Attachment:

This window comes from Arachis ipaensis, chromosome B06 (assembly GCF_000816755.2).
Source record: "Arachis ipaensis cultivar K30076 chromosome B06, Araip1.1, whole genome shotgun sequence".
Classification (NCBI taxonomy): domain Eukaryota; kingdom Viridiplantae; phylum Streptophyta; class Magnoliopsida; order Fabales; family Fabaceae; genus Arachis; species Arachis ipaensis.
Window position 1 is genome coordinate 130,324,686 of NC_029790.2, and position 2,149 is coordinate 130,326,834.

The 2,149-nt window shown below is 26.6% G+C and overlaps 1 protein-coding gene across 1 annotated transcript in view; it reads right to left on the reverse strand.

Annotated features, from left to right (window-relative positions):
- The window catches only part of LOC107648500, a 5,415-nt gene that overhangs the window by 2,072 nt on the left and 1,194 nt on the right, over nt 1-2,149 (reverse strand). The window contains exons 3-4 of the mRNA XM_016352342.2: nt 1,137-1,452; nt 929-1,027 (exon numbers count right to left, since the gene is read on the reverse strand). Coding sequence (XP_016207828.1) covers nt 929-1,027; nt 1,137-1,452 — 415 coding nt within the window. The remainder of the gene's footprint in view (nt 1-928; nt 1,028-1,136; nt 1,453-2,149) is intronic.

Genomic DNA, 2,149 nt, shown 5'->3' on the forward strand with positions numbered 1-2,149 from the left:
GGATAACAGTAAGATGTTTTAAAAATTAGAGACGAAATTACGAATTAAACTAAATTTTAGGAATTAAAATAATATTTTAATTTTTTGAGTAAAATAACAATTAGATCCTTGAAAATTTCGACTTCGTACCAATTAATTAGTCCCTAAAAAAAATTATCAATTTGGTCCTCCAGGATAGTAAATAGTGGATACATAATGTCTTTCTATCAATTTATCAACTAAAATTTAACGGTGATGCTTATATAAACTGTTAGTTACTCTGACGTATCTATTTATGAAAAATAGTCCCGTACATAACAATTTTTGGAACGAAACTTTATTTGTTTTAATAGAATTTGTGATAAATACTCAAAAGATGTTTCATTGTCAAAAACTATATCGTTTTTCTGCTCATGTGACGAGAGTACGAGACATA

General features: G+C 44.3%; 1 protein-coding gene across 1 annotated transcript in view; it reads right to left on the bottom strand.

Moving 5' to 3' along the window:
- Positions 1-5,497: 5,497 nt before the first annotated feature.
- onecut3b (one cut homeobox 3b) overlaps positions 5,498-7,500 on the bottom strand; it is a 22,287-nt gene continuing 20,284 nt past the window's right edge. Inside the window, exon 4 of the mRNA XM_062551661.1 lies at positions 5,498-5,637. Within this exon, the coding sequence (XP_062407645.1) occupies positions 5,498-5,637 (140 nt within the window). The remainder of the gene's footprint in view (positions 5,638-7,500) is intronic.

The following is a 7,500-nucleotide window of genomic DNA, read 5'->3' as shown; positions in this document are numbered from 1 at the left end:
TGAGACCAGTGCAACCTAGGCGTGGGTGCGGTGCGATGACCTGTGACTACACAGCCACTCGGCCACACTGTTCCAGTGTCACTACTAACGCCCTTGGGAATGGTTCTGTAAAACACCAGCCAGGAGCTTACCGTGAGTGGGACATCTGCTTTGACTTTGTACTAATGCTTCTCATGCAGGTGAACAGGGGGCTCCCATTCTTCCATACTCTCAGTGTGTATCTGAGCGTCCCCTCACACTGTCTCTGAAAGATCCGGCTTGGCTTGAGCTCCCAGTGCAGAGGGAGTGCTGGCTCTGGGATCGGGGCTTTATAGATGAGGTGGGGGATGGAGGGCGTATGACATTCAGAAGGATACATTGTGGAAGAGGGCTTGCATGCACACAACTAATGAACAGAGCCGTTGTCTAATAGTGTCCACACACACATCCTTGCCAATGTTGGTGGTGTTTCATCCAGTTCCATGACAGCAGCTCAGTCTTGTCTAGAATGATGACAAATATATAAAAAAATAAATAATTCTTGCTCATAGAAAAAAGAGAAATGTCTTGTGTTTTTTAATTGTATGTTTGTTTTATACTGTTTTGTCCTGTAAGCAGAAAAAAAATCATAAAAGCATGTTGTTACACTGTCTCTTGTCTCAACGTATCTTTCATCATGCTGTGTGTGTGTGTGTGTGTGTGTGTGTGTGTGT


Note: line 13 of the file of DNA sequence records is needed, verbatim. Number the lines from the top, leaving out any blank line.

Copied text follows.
- onecut3b (one cut homeobox 3b) overlaps positions 5,498-7,500 on the bottom strand; it is a 22,287-nt gene continuing 20,284 nt past the window's right edge. Inside the window, exon 4 of the mRNA XM_062551661.1 lies at positions 5,498-5,637. Within this exon, the coding sequence (XP_062407645.1) occupies positions 5,498-5,637 (140 nt within the window). The remainder of the gene's footprint in view (positions 5,638-7,500) is intronic.